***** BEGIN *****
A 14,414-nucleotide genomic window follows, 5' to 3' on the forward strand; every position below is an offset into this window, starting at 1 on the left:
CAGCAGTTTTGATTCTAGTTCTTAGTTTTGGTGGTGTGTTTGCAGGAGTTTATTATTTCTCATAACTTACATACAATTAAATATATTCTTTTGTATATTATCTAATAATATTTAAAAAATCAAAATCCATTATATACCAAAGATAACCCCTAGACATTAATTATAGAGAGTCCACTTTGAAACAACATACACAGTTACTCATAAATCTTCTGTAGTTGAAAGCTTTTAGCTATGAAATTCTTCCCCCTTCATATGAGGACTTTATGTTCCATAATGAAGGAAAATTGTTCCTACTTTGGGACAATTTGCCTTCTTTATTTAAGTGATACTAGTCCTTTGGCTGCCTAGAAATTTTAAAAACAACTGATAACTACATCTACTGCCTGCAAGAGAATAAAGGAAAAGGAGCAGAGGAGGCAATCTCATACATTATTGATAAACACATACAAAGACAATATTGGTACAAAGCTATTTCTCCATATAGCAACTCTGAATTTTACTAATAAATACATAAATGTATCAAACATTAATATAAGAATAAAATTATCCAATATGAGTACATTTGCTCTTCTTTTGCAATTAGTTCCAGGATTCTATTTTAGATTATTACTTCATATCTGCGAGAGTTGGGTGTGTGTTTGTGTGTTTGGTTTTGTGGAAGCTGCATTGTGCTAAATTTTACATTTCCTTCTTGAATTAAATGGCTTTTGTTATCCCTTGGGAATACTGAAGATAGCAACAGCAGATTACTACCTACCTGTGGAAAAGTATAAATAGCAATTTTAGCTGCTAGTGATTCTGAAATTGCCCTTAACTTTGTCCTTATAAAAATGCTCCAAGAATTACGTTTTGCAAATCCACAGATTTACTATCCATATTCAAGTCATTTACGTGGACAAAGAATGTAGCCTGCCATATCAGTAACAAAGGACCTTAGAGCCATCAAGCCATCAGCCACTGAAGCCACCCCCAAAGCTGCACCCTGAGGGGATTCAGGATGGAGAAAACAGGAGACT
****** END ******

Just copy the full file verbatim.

A 14,414-nucleotide genomic window follows, 5' to 3' on the forward strand; every position below is an offset into this window, starting at 1 on the left:
CAGCAGTTTTGATTCTAGTTCTTAGTTTTGGTGGTGTGTTTGCAGGAGTTTATTATTTCTCATAACTTACATACAATTAAATATATTCTTTTGTATATTATCTAATAATATTTAAAAAATCAAAATCCATTATATACCAAAGATAACCCCTAGACATTAATTATAGAGAGTCCACTTTGAAACAACATACACAGTTACTCATAAATCTTCTGTAGTTGAAAGCTTTTAGCTATGAAATTCTTCCCCCTTCATATGAGGACTTTATGTTCCATAATGAAGGAAAATTGTTCCTACTTTGGGACAATTTGCCTTCTTTATTTAAGTGATACTAGTCCTTTGGCTGCCTAGAAATTTTAAAAACAACTGATAACTACATCTACTGCCTGCAAGAGAATAAAGGAAAAGGAGCAGAGGAGGCAATCTCATACATTATTGATAAACACATACAAAGACAATATTGGTACAAAGCTATTTCTCCATATAGCAACTCTGAATTTTACTAATAAATACATAAATGTATCAAACATTAATATAAGAATAAAATTATCCAATATGAGTACATTTGCTCTTCTTTTGCAATTAGTTCCAGGATTCTATTTTAGATTATTACTTCATATCTGCGAGAGTTGGGTGTGTGTTTGTGTGTTTGGTTTTGTGGAAGCTGCATTGTGCTAAATTTTACATTTCCTTCTTGAATTAAATGGCTTTTGTTATCCCTTGGGAATACTGAAGATAGCAACAGCAGATTACTACCTACCTGTGGAAAAGTATAAATAGCAATTTTAGCTGCTAGTGATTCTGAAATTGCCCTTAACTTTGTCCTTATAAAAATGCTCCAAGAATTACGTTTTGCAAATCCACAGATTTACTATCCATATTCAAGTCATTTACGTGGACAAAGAATGTAGCCTGCCATATCAGTAACAAAGGACCTTAGAGCCATCAAGCCATCAGCCACTGAAGCCACCCCCAAAGCTGCACCCTGAGGGGATTCAGGATGGAGAAAACAGGAGACT